- We all agree that criminalization of all drugs needs to end, and marijuana legalization has provided one model for that. Public and political support for moving immediately to the same model for other drugs is low -- so in what other ways can we end criminalization and create legal access for MDMA and other psychedelic drugs? What would a medical model look like? Would a spiritual model using approved guides work for something like ayahuasca? What about licensing users or specific venues? And would any of these models show promise for drugs with addiction potential like cocaine, methamphetamine or heroin?
Reform For Those Who Sell Drugs: The Third Rail of Drug Policy Reform
- This roundtable will broach the subject of advocating for drug sellers. As we look to minimize the use of the criminal justice system where drug policy is concerned, how do we distinguish the drug dependent subsistence dealer and the more common mid-level drug dealer who's not dependent? Does compassion and the public health approach extend to those who sell drugs?
The Future of Digital Spaces, Drug Sales and Drug Policy
- Shutting down the Silk Road and sentencing Ross Ulbricht to life in prison not only failed to end global online drug transactions, but actually led to having more digital drug marketplaces today than ever before. Join leading experts to discuss the benefits and risks of this new model of drug sales and how they can be used to help end the war on drugs.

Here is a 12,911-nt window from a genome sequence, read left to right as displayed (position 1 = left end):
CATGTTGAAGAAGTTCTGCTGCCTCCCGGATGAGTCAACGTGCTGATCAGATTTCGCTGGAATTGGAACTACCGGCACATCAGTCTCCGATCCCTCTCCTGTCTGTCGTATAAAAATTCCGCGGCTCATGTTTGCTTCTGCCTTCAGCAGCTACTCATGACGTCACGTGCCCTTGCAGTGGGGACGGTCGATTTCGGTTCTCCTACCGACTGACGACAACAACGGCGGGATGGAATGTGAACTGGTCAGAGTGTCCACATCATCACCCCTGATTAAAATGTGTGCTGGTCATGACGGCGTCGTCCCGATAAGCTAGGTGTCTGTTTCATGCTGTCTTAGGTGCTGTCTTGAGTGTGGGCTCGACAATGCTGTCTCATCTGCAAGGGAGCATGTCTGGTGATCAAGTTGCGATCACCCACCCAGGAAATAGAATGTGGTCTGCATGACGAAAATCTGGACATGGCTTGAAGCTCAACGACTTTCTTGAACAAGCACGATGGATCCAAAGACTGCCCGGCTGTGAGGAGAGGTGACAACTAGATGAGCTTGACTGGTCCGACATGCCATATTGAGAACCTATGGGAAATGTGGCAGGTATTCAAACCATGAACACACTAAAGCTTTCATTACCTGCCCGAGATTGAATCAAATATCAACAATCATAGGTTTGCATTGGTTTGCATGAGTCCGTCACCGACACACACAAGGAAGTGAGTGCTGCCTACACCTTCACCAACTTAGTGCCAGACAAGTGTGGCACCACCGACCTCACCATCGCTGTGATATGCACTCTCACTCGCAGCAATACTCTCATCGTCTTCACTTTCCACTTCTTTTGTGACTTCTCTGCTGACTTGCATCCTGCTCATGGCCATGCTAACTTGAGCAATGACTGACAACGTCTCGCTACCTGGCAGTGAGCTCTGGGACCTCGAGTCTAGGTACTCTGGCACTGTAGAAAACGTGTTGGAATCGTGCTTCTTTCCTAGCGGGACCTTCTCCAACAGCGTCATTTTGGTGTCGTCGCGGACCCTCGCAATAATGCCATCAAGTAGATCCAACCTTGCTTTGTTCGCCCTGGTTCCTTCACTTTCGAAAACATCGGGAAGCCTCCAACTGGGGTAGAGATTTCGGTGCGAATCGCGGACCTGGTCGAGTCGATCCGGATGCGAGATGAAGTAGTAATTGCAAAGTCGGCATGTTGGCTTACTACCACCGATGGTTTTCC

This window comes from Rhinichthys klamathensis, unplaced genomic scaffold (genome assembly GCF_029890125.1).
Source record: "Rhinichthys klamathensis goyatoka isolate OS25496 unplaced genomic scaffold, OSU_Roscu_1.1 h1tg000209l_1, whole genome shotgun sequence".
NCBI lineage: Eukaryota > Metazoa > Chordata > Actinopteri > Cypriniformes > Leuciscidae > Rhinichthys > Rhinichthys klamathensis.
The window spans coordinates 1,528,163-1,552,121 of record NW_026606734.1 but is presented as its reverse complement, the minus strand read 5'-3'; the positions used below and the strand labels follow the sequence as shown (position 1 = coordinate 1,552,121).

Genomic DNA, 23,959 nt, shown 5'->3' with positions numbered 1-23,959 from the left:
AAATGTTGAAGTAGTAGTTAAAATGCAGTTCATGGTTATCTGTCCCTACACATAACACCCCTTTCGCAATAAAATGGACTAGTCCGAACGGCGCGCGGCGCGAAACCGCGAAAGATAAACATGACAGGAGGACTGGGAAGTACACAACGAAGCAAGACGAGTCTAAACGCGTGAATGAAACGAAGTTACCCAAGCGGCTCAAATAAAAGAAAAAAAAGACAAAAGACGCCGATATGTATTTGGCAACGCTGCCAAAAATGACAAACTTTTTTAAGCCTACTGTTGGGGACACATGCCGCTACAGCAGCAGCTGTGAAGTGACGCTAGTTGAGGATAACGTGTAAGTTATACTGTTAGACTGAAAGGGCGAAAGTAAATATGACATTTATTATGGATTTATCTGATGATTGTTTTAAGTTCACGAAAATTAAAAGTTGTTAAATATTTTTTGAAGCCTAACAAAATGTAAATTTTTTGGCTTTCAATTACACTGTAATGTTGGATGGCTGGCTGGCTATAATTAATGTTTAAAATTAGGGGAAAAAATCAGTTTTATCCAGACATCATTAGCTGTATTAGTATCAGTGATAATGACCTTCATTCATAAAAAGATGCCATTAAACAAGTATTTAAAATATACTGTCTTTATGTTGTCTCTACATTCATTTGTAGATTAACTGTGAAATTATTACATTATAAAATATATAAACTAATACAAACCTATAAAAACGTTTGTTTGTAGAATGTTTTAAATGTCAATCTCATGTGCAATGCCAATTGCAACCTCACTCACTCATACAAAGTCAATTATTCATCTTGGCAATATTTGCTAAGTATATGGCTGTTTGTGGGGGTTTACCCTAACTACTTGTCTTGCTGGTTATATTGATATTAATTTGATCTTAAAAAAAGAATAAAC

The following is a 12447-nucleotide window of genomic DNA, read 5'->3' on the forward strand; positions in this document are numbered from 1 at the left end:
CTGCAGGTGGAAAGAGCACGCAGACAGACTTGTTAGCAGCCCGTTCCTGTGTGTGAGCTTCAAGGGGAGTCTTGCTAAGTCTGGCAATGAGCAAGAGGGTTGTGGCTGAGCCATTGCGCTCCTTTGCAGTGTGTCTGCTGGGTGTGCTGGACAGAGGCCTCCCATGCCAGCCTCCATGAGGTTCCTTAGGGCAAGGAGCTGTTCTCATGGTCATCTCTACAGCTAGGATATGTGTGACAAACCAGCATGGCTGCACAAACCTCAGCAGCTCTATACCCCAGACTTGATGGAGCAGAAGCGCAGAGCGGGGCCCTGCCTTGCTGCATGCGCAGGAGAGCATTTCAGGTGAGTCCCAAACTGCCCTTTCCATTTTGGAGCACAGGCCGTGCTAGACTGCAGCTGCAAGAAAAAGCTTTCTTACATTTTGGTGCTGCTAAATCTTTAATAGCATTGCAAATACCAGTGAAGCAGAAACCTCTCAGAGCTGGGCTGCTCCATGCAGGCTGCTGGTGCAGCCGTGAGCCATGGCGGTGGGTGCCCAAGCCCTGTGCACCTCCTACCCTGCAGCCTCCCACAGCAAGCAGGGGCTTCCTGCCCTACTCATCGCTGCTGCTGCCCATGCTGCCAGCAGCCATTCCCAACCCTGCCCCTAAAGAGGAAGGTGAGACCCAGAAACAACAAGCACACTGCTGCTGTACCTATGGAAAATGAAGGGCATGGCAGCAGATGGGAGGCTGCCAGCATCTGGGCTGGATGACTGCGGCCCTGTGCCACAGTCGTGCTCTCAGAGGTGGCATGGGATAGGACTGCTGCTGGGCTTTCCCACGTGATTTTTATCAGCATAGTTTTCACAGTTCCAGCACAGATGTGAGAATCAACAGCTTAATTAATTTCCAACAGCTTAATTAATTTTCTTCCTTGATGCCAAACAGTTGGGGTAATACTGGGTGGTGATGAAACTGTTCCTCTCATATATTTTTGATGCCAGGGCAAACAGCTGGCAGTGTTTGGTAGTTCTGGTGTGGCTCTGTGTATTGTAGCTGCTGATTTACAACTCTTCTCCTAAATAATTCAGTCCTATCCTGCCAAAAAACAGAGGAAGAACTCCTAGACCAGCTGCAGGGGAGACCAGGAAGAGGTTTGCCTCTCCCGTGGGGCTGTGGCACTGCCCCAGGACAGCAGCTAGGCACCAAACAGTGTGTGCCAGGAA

Supervised Injection Facilities
- Supervised injection facilities (SIFs) have been a crucial part of harm reduction initiatives allowing people to consume illicit drugs in a supervised, often clinical space. However, questions remain concerning the advantages SIFs offer and their role in addressing the HIV epidemic among people who use drugs. This session will cover campaigns and strategies, both in the United States and internationally.
[image:3 align:right caption:true]Drugs and America's Pop Culture: America's Untold Story!
- From Bob Dylan to Nina Simone, Paul Robeson and Harry Belafonte, successful American artists have traditionally played a leading role in addressing social and political issues of their time. Have political activism and America's pop culture parted ways? If the criminal justice system is today's civil rights issue, what will it take to engage a cadre of pop artists who fully embrace art as politics?
Criminalized, Marginalized and "Othered": Lessons and Strategies for Fighting the Drug War in Hard Places
- This roundtable will focus on the diverse demographics among drug users. From pregnant women to individuals in LGBT circles and HIV-affected communities, what strategies are working and what can our movement learn about organizing with criminalized, marginalized and transient constituencies? How do we build a more robust movement that addresses the challenges and concerns of those least visible and most vulnerable to drug war policies?
What Does Drug Education and Prevention Look Like in the Age of Marijuana Legalization?
- Despite successful marijuana legalization campaigns in Colorado, Washington, and the District of Columbia and California's potential legalization vote in 2016, the rhetoric of "Reefer Madness" type messages are being renewed even though recent studies show that teen marijuana use is falling as more states legalize it. This discussion will bring together drug education and prevention experts to highlight the current research findings and map out a path for effective drug education and prevention in the age of legalization.
United Nations: What's the Opportunity?